I think it is very important for scientists, medics and technologists to work with artists. It is an important perspective to allow and enable. By working with me my colleagues have told me that it enables them to look at their work in very different ways and to bring in the emotional aspects that science pretends to avoid. At the moment I am working with developing DIY methods for whole genome sequencing and trying to work around and test low cost methods to understand if this is possible, and to investigate what barriers I come up against  – but my work is primarily art, I guess a form of conceptual or processed based art which will lead to the construction of an installation.

“I read all I can, I go to events and I try to make things”

I have always found that doors open to me when I am passionate the subject and have done lots of personal research. I read all I can, I go to events and I try to make things. In that way I learn by osmosis – sometimes I’ve sat through entire conferences, which are way out of my comfort zone. I write down what I don’t understand and I find out what it means. I think people are often too worried to ask and look stupid but I find scientists are very willing to explain and share ideas. Of course I always warn them that it might turn into a new work of art!



Anna Dumitriu’s work is at the forefront of art and science collaborative practice, with a strong interest in the ethical issues raised by emerging technologies and a focus on microbiology and healthcare. Her installations, interventions and performances use a range of biological, digital, and traditional media including live bacteria, robotics, interactive media, and textiles. She has a strong international exhibition profile, having exhibited at The Picasso Museum in Barcelona, The Science Gallery in Dublin, The Museum of Contemporary Art (MOCA) Taipei, and The V & A Museum in London. Her work is held in several major public collections, including the Science Museum in London. She is the founder and director of “The Institute of Unnecessary Research”, a group of artists and scientists whose work crosses disciplinary boundaries and critiques contemporary research practice and won the 2012 Society for Applied Microbiology Communication Award.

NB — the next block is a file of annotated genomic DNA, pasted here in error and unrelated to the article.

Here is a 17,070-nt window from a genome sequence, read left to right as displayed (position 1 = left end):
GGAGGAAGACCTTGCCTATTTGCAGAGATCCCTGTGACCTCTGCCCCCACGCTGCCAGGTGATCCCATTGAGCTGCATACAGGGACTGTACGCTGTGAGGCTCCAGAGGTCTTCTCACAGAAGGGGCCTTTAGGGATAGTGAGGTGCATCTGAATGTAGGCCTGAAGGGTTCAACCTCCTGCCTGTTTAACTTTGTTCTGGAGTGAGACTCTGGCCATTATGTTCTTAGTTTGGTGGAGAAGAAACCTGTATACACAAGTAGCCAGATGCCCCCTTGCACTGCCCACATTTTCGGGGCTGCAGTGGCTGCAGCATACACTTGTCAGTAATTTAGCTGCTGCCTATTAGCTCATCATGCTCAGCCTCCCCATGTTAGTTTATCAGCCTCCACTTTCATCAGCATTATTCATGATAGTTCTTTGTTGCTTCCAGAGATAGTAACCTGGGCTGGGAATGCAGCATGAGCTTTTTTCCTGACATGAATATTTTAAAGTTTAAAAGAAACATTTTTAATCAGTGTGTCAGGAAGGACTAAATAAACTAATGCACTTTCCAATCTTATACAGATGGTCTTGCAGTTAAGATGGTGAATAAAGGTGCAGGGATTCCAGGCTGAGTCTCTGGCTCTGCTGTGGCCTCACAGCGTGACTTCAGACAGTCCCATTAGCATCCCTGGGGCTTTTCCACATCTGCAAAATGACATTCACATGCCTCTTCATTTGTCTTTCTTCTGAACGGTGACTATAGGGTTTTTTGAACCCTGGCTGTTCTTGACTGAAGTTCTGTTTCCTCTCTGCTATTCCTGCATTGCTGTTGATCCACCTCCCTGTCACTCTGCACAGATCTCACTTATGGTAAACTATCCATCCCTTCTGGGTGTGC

Dumitriu holds the post of Artist in Residence on the Modernising Medical Microbiology Project at The University of Oxford in collaboration with Public Health England, a Visiting Research Fellowship: Artist in Residence position with the Department of Computer Science at The University of Hertfordshire, and a Visiting Research Fellowship: Lead Artist position with the Wellcome Trust Brighton and Sussex Centre for Global Health Research. She is also a Research Fellow with Waag Society and Lead Artist on the Creative Europe supported project “Trust Me, I’m an Artist” which investigates the novel ethical problems that arise when artists create artwork in laboratory settings. Her book of the same name, co-authored with Professor Bobbie Farsides, was published in 2014. Her ongoing project “The Romantic Disease: An Artistic Investigation of Tuberculosis” was funded by the Wellcome Trust and is now touring internationally. She is currently working on “Sequence” which investigates the technologies behind whole genome sequencing of bacteria, funded by Arts Council England, and two new commissions for The Human Microbiome exhibition at Eden Project